Sorry to say Eric, that I do not agree with your comments about "loving our country". As a Christian, I believe that God created me an American and becaue -and throuh- His Divine Grace, I am thankful to be an American, and therefore love the country I live in. I am proud to be an American, and if Patriotism is not specifically outlined in the Bible, it does not mean it is necessarily wrong - in my opinion. I am grateful to our Lord an Savior that He allowed my being in existence as an American; therefore, because of my faith, I am patriotic. I do love this country and am proud to say I am an American. Have a great 4th of July cousin - say hello to your parents for me :)

Anonymous said...

Eric.. I am with you brother.

I do not know how to approach it either, but today my family and I are going to a cookout here in my neighborhood where many in attendance will be from the church I talked about in my post

I will probably talk a lot of what you say, but in the past I have been looked at as a heretic. I hope it is different this time :)


Eric said...


Thanks for commenting on my blog. We can disagree on issues like this. No problem.

I too am thankful to live here. I just don't see any connection between Christ and patriotism. Our sole devotion is to be to Jesus.

Have a great day today.

Eric said...


I would expect the same reaction. The cross and flag are not easily pulled apart for most people.

Aussie John said...


Well said! In my conversations with Americans,about your great country,I have always been impressed that Americans believe that they have made their country great, with God as the apprentice who was a valuable helper.

The Pledge of Allegiance of the USA, also gives that impression, with God mentioned in a secondary place.

Eric said...


It's almost as if many Christians here think of this as the new Israel with God's special attention paid to us. The cross is constantly wrapped in the US flag. As you have mentioned, the pledge is problematic. I think living elsewhere, with fewer freedoms, might be far less confusing for Christians.

Eric H said...

Borrowing from Alan's "Scripture As We Live It":

"Then shall they deliver you up to be afflicted, and shall kill you: and ye shall be hated of all nations for my name's sake...except for the United States, because they are a christian nation. Matt. 24:9 remix

"For they that say such things declare plainly that they seek a country. And truly, if they had been mindful of that country from whence they came out, they might have had opportunity to have returned. But now they desire a better country, that is, an heavenly: wherefore God is not ashamed to be called their God: so they added "under God" to their pledge of allegiance and suddenly their earthly country became satisfactory." Heb. 11:14-16 remix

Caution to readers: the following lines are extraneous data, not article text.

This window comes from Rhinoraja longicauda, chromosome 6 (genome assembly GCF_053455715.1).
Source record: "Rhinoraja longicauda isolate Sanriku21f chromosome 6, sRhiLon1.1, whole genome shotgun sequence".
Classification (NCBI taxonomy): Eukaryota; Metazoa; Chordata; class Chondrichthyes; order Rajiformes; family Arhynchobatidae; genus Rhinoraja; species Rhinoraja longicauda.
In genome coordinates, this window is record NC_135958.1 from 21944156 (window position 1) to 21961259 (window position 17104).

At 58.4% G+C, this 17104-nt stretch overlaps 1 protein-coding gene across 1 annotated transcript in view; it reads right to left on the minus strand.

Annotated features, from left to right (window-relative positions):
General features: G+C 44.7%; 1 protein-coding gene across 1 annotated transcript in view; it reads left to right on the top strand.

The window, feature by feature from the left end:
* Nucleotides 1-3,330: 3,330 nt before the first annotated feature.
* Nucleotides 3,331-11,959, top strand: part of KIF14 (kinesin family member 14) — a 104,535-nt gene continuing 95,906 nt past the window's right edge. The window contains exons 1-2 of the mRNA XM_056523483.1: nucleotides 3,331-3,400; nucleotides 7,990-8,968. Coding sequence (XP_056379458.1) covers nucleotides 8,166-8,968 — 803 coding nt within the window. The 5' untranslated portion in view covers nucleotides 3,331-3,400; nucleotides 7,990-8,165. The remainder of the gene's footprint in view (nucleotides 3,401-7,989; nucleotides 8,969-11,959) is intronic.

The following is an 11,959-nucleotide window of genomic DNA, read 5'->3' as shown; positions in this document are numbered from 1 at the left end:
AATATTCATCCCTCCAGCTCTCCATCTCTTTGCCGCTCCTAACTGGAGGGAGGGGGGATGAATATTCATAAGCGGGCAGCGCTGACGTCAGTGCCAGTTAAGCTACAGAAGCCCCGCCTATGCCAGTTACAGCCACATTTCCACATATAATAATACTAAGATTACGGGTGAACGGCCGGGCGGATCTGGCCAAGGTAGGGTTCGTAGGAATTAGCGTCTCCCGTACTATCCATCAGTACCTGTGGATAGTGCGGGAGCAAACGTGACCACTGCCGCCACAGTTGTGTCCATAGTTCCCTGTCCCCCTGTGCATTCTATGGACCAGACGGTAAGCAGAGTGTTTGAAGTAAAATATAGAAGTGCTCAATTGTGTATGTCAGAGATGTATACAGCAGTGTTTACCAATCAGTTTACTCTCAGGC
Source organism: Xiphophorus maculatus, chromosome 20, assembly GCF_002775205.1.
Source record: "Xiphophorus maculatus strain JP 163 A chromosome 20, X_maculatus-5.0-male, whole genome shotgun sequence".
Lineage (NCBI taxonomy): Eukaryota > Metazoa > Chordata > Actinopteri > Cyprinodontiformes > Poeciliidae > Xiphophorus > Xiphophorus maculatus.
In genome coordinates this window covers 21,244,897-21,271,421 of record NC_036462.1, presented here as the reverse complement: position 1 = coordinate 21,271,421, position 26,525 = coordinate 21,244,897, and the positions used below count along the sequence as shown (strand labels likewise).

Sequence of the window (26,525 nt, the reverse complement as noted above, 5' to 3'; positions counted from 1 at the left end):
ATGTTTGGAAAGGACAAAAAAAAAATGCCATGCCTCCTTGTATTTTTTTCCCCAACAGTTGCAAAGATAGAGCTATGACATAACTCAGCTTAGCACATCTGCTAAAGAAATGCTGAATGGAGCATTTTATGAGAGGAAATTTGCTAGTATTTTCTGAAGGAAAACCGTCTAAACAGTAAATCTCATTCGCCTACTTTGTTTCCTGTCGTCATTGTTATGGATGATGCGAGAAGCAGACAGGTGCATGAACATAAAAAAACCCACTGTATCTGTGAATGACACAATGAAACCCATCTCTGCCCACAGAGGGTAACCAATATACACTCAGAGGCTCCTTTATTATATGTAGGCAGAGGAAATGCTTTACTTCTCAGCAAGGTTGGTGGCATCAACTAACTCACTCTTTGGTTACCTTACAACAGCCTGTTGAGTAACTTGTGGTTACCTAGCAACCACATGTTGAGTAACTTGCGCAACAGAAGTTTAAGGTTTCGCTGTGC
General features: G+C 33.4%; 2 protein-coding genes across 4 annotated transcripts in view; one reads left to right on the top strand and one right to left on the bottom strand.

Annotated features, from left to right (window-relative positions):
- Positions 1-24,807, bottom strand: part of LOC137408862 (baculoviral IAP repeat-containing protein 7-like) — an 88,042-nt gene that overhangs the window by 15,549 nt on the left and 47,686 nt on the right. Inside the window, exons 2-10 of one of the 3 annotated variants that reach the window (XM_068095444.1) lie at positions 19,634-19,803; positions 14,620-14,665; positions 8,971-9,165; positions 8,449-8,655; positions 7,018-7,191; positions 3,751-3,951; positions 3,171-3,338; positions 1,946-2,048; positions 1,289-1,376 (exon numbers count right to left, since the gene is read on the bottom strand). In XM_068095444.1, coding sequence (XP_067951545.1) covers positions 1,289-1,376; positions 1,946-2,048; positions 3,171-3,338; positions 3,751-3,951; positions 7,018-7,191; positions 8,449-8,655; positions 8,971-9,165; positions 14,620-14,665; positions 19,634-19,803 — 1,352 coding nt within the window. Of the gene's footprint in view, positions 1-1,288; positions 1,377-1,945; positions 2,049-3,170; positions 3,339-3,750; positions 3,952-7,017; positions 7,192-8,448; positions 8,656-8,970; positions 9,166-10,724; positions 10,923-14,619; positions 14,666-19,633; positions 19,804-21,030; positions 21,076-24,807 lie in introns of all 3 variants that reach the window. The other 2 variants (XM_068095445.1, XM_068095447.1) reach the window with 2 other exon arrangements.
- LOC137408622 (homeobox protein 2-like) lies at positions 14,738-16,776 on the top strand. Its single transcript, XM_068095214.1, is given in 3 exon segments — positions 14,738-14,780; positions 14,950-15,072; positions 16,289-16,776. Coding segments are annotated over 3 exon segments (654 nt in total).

Eric said...

Eric H.,

Alan and I think quite a bit alike. I'm not surprised he thinks the way he does.

This issue is a big one in the church. If you don't love America, you may be branded a heretic.

Eric H said...

Just to clarify, Alan didn't write those, I just borrowed his 'as we live it' format.

Eric said...

Eric H.,

Thanks. Now I understand.

I was referring to the article Alan wrote on July 4th.

It's encouraging to me to see American Christians questioning the union between church and state. I hope this dialog can continue in a civil manner. My concern is that most American Christians don't want to talk about the issue.

Anonymous said...

America may be the largest idol in the American Church (it was for me for years). And the American flag is a modern Asherah pole erected in the Temple.

I frequently ask people who like the American flag in church this question: Why is the flag there? I typically receive one of two answers...

Answer 1: To show we are an American church.
Answer 2: To honor our country.

My response to answer 1: There really is no confusion about the location of our church. Anyone who walks in here is very likely to know they are in the United States. The flag is unnecessary.

My response to answer 2: The Church exists to honor God ALONE. If we honor anyone or anything else then we are guilty of idolatry. The flag needs to go.

Neither statement is usually well received.

Eric said...


The flag in the church always did bother me. When I was pastoring a traditional church, I strongly considered removing the flags. However, I just didn't want to deal with the fight that would have ensued. Tradition can certainly be an ugly thing.